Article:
A report on the conditions for the granting of broadcast licenses, in October, 1999, outlined problems as the IMC saw them at that time:


Partisan political control of public broadcasting: The large number of publicly-funded stations reflects continued partisan political control of most stations at the municipal and cantonal level.


Partisan political control of private broadcasting: Political groupings in both entities control or heavily influence certain private broadcasters through direct support or by guiding sponsorship and advertising funds to these broadcasters from party-controlled state enterprises (including PTTs) and nominally private firms with close ties to party leaderships.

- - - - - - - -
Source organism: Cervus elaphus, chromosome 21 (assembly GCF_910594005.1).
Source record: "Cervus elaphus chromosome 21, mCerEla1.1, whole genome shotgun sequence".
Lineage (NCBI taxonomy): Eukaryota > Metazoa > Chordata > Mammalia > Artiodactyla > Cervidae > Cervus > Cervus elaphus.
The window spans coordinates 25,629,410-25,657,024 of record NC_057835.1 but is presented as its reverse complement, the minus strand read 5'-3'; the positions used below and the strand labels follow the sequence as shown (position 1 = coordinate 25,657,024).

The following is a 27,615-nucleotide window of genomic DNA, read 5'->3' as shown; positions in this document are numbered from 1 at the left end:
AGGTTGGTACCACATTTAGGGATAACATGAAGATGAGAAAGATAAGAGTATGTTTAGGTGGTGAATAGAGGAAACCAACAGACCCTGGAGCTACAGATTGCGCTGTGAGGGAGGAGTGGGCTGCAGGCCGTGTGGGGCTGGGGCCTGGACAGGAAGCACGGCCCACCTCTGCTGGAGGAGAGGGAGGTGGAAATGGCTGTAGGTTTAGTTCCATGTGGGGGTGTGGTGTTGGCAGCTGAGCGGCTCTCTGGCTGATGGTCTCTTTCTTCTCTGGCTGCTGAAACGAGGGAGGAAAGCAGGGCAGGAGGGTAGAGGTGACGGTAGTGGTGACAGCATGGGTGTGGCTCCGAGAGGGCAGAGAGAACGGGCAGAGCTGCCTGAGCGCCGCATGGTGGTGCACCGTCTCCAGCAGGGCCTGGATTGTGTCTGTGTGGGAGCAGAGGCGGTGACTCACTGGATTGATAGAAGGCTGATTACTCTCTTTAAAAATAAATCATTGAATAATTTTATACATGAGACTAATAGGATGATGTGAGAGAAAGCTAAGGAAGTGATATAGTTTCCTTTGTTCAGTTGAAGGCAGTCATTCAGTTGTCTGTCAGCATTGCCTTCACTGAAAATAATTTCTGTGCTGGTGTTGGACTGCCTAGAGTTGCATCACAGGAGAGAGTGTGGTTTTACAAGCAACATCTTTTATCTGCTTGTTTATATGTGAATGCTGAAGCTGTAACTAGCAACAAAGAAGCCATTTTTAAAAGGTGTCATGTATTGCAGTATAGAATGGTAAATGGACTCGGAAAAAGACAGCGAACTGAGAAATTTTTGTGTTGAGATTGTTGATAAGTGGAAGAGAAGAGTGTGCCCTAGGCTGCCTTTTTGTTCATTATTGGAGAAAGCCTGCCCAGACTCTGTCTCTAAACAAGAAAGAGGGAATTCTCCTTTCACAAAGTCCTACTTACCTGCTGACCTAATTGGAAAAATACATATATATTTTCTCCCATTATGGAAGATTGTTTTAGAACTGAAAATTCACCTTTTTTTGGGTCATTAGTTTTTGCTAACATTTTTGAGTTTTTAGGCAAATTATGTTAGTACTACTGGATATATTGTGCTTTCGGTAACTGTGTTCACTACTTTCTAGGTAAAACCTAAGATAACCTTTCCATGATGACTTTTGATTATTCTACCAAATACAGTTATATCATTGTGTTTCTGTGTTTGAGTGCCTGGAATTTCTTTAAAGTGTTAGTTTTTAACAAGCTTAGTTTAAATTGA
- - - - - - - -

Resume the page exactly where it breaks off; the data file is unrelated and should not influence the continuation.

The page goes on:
Absence of a media market and foreign investment in media: Experience elsewhere in Central/Eastern Europe demonstrates that the emergence of a market economy and resulting advertising revenue serves to liberate broadcasting from dependence on political groups. BiH currently attracts essentially no foreign investment in any sector, including media. Few if any broadcasters currently survive entirely on their marketing skills. In lieu of foreign investment, many of the more qualified stations depend on a diminishing, still poorly coordinated, flow of donations from the international community.


Rampant piracy: Uncontrolled piracy permits oversaturation of the market with non-viable, low-grade television broadcasting, discourages participation by major international advertisers and disadvantages those commercial stations with the skills to survive in a regulated market.